Opposition holding Zimbabwe to ransom


By Tafadzwa Masango

OVER the past month, Zimbabweans have witnessed attempts to overturn the results of our election, to delegitimise a president before he even takes office as well as to discredit our courts and our Electoral Commission as the opposition seeks to attain some political power at all cost.
These activities are all part of the grand opposition strategy which is the ‘scorched earth policy’ – burning everything to the ground in pursuit of power.
The opposition spin doctors have been working around the clock to ensure international focus remains on Zimbabwe, despite the world having moved on.
Misinformation and disinformation continue to trend in the traditional and social media as pundits are giving their all to delegitimise President Emmerson Mnangagwa.
Tales range from friction within the presidium, dissension within ZANU PF, disgruntlement in the security sector, political violence and worsening economic fortunes, all in an effort to create uncertainty and further the narrative that ZANU PF and its leadership lack the political currency needed to stir Zimbabwe to economic heights.
The opposition tactics are straight out of the handbook on how to manufacture a crisis in order to destabilise a government and topple it from power.
Several events are testament to this strategy and as one goes through them they follow assertions by acclaimed analyst Steven Gowan on The Standard Plan for Regime Change by Stealth. As of July 31 2018, we have hit Stage 5, 6 and 7:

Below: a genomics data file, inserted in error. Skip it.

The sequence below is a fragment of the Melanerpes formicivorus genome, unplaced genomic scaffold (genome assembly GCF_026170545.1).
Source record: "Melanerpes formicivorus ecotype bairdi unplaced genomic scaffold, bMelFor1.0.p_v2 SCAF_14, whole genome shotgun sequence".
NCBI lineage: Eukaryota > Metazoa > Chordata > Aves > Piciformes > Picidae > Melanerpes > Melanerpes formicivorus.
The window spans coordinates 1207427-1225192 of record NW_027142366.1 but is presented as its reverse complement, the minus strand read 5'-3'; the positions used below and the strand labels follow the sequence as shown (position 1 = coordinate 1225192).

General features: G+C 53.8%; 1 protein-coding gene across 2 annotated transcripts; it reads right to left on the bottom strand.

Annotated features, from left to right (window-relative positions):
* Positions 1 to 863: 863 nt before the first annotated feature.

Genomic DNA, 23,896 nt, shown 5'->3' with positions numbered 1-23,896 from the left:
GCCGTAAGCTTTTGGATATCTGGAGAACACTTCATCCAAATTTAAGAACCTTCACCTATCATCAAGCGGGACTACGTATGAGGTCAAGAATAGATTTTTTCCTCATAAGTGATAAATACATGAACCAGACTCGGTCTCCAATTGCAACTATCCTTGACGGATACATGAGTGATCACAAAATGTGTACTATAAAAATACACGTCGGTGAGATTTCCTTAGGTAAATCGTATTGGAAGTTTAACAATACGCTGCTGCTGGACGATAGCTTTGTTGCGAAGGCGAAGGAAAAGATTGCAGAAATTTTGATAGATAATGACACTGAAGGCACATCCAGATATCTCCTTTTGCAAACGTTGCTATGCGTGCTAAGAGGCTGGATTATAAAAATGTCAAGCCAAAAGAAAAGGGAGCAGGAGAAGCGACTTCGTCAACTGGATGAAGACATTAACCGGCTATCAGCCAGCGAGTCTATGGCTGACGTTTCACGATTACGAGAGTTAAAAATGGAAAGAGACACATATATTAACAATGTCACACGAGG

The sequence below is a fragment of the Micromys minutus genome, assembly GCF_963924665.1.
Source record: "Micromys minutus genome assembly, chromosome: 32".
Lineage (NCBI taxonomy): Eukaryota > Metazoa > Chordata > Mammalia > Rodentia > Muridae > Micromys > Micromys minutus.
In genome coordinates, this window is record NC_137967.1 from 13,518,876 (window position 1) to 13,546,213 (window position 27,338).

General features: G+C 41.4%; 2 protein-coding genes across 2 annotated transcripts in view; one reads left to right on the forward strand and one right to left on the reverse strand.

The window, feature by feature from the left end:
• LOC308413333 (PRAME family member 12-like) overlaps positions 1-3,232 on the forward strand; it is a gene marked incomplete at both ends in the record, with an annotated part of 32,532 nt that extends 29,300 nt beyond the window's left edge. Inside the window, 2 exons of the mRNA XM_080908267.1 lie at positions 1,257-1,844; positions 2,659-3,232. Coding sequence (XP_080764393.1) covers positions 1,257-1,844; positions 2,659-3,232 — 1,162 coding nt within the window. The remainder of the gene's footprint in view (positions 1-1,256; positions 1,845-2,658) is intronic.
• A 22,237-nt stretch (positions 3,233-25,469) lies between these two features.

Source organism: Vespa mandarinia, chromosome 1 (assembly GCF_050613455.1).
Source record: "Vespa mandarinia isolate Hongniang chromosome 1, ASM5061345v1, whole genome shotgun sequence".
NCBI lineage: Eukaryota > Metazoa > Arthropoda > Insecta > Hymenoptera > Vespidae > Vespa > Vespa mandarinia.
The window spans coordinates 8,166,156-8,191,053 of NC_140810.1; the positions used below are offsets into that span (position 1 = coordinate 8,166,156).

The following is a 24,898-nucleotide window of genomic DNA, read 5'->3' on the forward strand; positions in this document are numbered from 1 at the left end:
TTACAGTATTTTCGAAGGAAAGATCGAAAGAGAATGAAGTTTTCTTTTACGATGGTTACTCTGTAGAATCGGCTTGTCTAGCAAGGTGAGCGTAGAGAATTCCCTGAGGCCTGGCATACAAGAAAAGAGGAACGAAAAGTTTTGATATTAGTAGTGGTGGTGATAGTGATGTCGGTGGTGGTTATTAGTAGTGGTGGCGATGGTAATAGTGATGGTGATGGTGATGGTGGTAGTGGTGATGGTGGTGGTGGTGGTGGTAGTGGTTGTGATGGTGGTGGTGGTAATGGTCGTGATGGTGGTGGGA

Stage 5 – Before the election results are announced, the opposition and the ‘independent’ election monitors announce an opposition victory. Tendai Biti has perfected the role of unofficial election results announcer.
Stage 6 – If the official results are not in the opposition’s favour, denounce the vote as fraudulent and encourage people to take the battle to the streets.
The events of August 1 are part of the scheme of things in delegitimising a democratically elected government.
The confrontational approach of taking the battle to the streets is a double edged sword for both the opposition and government.
Stage 7 – In the West, public opinion is mobilised by the media focusing on what the opposition and civil society allies say. The view of the winning and governing party is completely shut out.
Much like a jealous and abusive husband, Nelson Chamisa and his lieutenants have indicated that if they cannot have executive power, Zimbabwe should burn to the ground up until Zimbabweans have ‘screamed’ and learn to vote ‘properly’; that is to say until Zimbabweans vote the opposition into power.
Foreign and local pundits are putting in a 110 percent to ensure that President Mnangagwa’s re-engagement efforts fail.
The narrative doing rounds is that Zimbabwe ‘missed the chance to change’ when it voted the President and ZANU PF into power.
This in itself is intended to warn off any individual, entity or government which might warm up to Zimbabwe that re-engagement would be in the wrong.
It has become a common trait of these pundits to attack, intimidate and insult any business, political figure or entity that might bring some positive development to Zimbabwe.